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Lum"ber (?), n. [Prob. fr. Lombard, the Lombards being the money lenders and pawnbrokers of the Middle Ages. A lumber room was, according to Trench, originally a Lombard room, or room where the Lombard pawnbroker stored his pledges. See Lombard.]

1.

A pawnbroker's shop, or room for storing articles put in pawn; hence, a pledge, or pawn.

[Obs.]

They put all the little plate they had in the lumber, which is pawning it, till the ships came. Lady Murray.

2.

Old or refuse household stuff; things cumbrous, or bulky and useless, or of small value.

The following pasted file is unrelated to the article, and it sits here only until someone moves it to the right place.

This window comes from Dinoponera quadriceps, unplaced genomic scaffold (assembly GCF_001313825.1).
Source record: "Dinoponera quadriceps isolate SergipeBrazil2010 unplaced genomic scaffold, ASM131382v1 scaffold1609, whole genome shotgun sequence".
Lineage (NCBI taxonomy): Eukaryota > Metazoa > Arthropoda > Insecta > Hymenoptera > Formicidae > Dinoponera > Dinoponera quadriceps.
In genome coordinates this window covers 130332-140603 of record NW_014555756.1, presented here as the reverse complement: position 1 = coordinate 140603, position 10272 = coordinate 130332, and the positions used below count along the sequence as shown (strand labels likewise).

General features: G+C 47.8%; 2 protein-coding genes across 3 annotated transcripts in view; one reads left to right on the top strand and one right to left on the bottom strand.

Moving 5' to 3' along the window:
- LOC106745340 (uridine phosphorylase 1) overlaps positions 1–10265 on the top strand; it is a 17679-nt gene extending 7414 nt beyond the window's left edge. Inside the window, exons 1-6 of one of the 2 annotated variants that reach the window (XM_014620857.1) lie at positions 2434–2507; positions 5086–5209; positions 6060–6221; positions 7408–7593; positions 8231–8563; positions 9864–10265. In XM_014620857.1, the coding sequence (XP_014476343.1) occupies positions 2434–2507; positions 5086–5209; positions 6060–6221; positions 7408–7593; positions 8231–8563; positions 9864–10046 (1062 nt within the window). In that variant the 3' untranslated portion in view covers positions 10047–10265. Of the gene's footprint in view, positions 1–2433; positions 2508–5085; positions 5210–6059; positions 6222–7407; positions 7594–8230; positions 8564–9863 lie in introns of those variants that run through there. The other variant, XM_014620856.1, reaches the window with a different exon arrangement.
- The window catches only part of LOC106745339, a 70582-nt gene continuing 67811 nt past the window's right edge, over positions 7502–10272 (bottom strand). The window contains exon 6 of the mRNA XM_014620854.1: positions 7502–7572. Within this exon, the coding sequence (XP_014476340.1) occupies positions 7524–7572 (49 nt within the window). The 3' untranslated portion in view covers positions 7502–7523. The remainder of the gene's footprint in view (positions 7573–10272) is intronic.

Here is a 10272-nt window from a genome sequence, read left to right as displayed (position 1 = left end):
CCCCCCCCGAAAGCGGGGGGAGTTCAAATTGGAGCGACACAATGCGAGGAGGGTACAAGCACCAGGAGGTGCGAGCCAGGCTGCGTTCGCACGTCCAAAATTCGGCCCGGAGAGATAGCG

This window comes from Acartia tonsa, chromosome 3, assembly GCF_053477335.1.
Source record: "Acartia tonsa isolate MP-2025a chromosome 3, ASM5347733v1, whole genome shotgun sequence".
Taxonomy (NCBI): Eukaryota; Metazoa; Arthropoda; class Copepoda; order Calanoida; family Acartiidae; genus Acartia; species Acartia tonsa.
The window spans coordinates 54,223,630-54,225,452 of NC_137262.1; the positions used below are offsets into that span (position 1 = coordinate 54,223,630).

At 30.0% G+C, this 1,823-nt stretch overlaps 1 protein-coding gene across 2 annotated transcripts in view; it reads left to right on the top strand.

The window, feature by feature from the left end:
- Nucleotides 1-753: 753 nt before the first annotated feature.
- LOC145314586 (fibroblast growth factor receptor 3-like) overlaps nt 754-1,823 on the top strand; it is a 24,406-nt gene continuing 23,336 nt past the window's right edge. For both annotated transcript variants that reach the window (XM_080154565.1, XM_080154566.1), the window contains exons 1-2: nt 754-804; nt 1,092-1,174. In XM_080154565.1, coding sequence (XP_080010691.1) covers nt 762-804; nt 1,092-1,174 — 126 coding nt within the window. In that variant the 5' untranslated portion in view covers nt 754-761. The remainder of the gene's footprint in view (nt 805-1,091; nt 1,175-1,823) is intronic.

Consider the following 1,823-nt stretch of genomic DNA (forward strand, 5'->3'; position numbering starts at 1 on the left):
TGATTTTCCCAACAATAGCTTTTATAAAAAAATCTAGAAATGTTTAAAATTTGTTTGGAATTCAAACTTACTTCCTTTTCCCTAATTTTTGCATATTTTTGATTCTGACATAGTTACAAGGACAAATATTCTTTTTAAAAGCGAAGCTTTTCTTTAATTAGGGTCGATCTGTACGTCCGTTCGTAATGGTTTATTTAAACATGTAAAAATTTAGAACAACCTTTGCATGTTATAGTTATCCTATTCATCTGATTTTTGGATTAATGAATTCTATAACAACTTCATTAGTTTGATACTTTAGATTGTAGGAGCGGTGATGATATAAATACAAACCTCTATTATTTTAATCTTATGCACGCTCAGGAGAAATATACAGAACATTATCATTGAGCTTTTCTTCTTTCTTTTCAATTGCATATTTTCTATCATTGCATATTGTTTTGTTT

3.

Timber sawed or split into the form of beams, joists, boards, planks, staves, hoops, etc.; esp., that which is smaller than heavy timber.

[U.S.]

Lumber kiln, a room in which timber or lumber is dried by artificial heat. [U.S.] -- Lumber room, a room in which unused furniture or other lumber is kept. [U.S.] -- Lumber wagon, a heavy rough wagon, without springs, used for general farmwork, etc.

 

© Webster 1913.


Lum"ber, b. t. [imp. & p. p. Lumbered (?); p. pr. & vb. n. Lumbering.]

1.

To heap together in disorder.

" Stuff lumbered together."

Rymer.

2.

To fill or encumber with lumber; as, to lumber up a room.

 

© Webster 1913.


Lum"ber, v. i.

1.

To move heavily, as if burdened.

2. [Cf. dial. Sw. lomra to resound.]

To make a sound as if moving heavily or clumsily; to rumble.

Cowper.

3.

To cut logs in the forest, or prepare timber for market.

[U.S.]

 

© Webster 1913.